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Episode 11 - Mandukya Upanishad and meaning of AUM

Episode 11 - Mandukya Upanishad and meaning of AUM

Hello listeners, I am Krishna with HinduLit. A podcast on Indian literature, mythologies, and history.

Today's narration is on the Mandukya Upanishad and the meaning of AUM according to this ancient scripture. The Upanishads are a collection of 108 essays and stories. According to some historians, the earliest Upanishads were written before the period of Buddha around the 6th century BCE. The later versions were written as late as the 15th century CE. Of these Upanishads, the oldest and most popular are the 12 written between the 6th century BCE through the 1st century CE. They are the Brihadaranyaka, Chandogya, Taittiriya, Aitareya, Kausitaki, Kena, Katha, Isha, Shvetashvatara, Mundaka, Prashna, and finally the Mandukya.

The Mandukya is said to have been composed sometime during the first century of the CE. As with much ancient literature that has some religious significance to the general populace, we find that the dates assigned by historians differ from the dates assigned to them in discussions of these works of literature’ in importance and place in a mythological or spiritual context. This difference in chronology is interesting as some claim that certain western historians’ are biased towards shoe-horning Indian history & literature, around a Christian or Abrhamaic timeline, and are therefore in contrast to the interpretation of the eastern religious practitioners who assign more ancient dates to the scriptures and observe a different chronology. I will table that topic for discussion in a future podcast when I have done further research and given it some due diligence.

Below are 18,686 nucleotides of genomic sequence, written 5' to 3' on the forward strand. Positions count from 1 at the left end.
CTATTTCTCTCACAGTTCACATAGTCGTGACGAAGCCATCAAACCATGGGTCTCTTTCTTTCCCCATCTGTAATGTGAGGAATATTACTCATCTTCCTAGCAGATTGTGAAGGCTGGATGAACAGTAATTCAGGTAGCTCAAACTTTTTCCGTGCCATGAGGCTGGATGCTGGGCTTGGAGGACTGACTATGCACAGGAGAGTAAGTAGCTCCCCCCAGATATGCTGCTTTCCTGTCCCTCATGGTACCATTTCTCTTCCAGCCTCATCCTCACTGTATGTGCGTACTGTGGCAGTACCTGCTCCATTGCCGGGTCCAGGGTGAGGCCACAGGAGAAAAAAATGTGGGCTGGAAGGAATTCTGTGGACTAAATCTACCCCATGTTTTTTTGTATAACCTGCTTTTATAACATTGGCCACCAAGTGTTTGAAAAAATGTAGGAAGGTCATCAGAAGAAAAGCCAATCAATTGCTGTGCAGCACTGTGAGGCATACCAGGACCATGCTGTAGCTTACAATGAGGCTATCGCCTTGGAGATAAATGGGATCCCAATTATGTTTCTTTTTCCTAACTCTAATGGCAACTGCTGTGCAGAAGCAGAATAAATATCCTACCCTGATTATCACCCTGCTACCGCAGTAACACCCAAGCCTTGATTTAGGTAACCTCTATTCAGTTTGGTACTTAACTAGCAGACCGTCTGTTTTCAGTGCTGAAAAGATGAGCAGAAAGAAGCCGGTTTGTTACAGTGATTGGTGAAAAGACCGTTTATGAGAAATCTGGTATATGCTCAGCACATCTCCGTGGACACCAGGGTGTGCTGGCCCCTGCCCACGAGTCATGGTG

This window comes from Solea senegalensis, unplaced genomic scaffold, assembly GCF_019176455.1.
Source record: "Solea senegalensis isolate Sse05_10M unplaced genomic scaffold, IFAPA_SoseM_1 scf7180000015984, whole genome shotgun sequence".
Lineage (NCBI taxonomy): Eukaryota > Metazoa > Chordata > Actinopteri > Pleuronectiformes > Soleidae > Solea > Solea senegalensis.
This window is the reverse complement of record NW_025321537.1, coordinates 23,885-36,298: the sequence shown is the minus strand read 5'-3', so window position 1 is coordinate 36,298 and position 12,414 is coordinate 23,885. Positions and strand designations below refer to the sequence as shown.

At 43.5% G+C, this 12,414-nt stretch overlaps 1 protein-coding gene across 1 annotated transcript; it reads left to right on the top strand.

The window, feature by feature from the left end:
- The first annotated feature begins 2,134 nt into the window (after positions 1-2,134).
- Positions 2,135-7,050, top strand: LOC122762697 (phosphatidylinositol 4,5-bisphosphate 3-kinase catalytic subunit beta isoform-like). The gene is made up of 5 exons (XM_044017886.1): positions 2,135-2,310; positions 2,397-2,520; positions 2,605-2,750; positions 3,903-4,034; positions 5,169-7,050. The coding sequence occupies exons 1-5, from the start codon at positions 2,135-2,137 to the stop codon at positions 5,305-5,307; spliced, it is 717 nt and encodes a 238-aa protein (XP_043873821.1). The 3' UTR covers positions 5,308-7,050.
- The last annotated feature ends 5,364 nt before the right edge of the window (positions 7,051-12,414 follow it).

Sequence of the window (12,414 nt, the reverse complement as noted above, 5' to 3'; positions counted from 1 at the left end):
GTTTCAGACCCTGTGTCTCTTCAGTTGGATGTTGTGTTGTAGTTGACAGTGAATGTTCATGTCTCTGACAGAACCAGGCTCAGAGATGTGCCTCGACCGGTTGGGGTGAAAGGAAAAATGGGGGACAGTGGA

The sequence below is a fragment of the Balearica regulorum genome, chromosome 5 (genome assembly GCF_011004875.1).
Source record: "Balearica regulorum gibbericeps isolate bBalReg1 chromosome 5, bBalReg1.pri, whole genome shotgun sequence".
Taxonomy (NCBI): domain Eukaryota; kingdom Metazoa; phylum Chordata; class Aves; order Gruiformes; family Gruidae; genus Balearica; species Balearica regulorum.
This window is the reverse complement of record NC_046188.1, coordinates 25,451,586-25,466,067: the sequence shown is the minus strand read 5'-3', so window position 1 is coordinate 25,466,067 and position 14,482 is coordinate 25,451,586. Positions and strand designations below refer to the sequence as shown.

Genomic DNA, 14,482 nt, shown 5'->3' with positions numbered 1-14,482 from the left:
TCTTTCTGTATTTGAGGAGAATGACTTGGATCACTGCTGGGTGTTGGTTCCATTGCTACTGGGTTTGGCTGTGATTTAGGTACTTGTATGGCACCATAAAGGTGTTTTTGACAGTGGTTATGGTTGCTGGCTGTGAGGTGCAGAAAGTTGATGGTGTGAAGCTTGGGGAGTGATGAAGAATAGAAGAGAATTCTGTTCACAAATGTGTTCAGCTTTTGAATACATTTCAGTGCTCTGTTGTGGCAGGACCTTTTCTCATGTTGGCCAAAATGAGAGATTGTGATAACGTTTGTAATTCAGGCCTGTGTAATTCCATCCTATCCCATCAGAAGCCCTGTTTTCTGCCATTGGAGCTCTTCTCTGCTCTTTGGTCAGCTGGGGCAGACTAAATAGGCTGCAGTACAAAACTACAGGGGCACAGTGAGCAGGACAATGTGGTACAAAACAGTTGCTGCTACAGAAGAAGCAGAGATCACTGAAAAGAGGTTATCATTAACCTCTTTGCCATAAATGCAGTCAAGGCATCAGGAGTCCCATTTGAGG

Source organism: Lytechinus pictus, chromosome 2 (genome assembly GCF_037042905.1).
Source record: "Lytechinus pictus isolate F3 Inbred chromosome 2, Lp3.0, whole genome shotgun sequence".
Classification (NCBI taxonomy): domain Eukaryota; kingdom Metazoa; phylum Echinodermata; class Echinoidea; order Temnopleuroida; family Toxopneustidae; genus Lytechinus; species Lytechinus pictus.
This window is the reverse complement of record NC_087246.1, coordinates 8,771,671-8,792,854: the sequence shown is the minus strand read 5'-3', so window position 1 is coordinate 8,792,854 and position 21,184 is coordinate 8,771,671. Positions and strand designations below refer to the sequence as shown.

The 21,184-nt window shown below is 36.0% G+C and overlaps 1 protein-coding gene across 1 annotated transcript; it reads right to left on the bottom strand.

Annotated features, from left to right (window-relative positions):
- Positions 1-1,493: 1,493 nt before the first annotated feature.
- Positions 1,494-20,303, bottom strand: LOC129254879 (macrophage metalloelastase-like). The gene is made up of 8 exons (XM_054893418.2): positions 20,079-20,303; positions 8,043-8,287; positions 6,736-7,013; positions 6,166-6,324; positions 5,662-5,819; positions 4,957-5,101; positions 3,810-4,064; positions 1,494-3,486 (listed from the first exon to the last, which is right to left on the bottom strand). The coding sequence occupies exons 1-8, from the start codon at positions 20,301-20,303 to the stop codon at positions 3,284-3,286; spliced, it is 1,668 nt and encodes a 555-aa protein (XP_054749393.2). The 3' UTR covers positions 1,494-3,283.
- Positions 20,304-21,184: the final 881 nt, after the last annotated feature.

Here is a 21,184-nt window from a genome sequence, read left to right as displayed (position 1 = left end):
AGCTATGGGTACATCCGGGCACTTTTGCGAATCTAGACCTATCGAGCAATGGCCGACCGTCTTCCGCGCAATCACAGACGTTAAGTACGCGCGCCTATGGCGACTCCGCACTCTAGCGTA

[short pause]

The Mandukya Upanishad is a short poem of 12 verses surrounding the word AUM (spelled A-U-M). It is sometimes written as OM (O-M). AUM is a chant often vocalized during prayer and meditation. If you have attended temples, sermons, or perhaps even Yoga studios, you are sure to have come across the word.

Symbolically, it is written to look like the number 3 with a tail attached to the number’s midpoint. Resting a little above the tail is a crescent moon lying on its side like a bowl and within the bowl, there is a levitating dot.

The Mandukya Upanishad says that the word AUM stands for the Supreme Reality. As a symbol, it stands for what was, what is, and what will be. AUM also represents what lies beyond past, present, and future.

The Mandukya then goes on to say that the Brahman, another word for the Supreme Reality, is all and that the self is also Brahman. This self has four states of consciuousness namely the Vaishnavara, the Taijasa, the Prajna, and finally the Turiya.

The first state, the Vaishnavara, is the state of consciousness where our senses are directed externally or to the external world. It is what we see, hear, smell, taste, and touch. The 'A' in AUM stands for this state, the Vaishnavara. Those who master this sense can succeed in achieving their desires and thus achieve greatness.